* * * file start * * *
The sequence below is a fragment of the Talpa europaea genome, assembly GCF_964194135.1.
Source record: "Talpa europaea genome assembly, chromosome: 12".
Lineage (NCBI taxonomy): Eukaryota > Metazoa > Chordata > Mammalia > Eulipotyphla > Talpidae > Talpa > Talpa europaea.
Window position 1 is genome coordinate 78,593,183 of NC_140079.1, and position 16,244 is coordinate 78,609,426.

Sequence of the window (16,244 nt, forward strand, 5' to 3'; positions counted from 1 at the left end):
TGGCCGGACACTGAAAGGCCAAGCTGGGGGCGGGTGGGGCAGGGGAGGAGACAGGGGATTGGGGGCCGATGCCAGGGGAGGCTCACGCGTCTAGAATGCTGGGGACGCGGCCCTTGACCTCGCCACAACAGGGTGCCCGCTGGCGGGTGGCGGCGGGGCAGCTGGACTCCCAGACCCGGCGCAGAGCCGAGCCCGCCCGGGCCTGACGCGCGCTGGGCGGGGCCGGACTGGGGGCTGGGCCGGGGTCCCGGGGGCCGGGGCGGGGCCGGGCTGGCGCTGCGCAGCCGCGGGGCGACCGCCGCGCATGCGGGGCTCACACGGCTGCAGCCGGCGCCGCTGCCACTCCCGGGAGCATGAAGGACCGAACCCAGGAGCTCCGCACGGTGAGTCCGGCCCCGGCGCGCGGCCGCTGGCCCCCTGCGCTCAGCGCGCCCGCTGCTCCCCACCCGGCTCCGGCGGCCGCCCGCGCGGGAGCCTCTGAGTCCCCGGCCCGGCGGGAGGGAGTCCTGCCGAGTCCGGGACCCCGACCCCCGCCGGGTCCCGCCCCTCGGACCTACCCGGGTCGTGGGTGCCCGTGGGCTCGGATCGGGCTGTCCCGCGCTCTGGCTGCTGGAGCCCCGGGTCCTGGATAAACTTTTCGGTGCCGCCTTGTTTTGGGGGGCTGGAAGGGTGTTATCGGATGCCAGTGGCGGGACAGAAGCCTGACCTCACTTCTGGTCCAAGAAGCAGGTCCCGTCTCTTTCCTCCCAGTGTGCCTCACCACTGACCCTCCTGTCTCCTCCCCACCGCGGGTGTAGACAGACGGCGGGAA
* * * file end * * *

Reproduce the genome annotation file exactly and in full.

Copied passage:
The sequence below is a fragment of the Talpa europaea genome, assembly GCF_964194135.1.
Source record: "Talpa europaea genome assembly, chromosome: 12".
Lineage (NCBI taxonomy): Eukaryota > Metazoa > Chordata > Mammalia > Eulipotyphla > Talpidae > Talpa > Talpa europaea.
Window position 1 is genome coordinate 78,593,183 of NC_140079.1, and position 16,244 is coordinate 78,609,426.

Sequence of the window (16,244 nt, forward strand, 5' to 3'; positions counted from 1 at the left end):
TGGCCGGACACTGAAAGGCCAAGCTGGGGGCGGGTGGGGCAGGGGAGGAGACAGGGGATTGGGGGCCGATGCCAGGGGAGGCTCACGCGTCTAGAATGCTGGGGACGCGGCCCTTGACCTCGCCACAACAGGGTGCCCGCTGGCGGGTGGCGGCGGGGCAGCTGGACTCCCAGACCCGGCGCAGAGCCGAGCCCGCCCGGGCCTGACGCGCGCTGGGCGGGGCCGGACTGGGGGCTGGGCCGGGGTCCCGGGGGCCGGGGCGGGGCCGGGCTGGCGCTGCGCAGCCGCGGGGCGACCGCCGCGCATGCGGGGCTCACACGGCTGCAGCCGGCGCCGCTGCCACTCCCGGGAGCATGAAGGACCGAACCCAGGAGCTCCGCACGGTGAGTCCGGCCCCGGCGCGCGGCCGCTGGCCCCCTGCGCTCAGCGCGCCCGCTGCTCCCCACCCGGCTCCGGCGGCCGCCCGCGCGGGAGCCTCTGAGTCCCCGGCCCGGCGGGAGGGAGTCCTGCCGAGTCCGGGACCCCGACCCCCGCCGGGTCCCGCCCCTCGGACCTACCCGGGTCGTGGGTGCCCGTGGGCTCGGATCGGGCTGTCCCGCGCTCTGGCTGCTGGAGCCCCGGGTCCTGGATAAACTTTTCGGTGCCGCCTTGTTTTGGGGGGCTGGAAGGGTGTTATCGGATGCCAGTGGCGGGACAGAAGCCTGACCTCACTTCTGGTCCAAGAAGCAGGTCCCGTCTCTTTCCTCCCAGTGTGCCTCACCACTGACCCTCCTGTCTCCTCCCCACCGCGGGTGTAGACAGACGGCGGGAA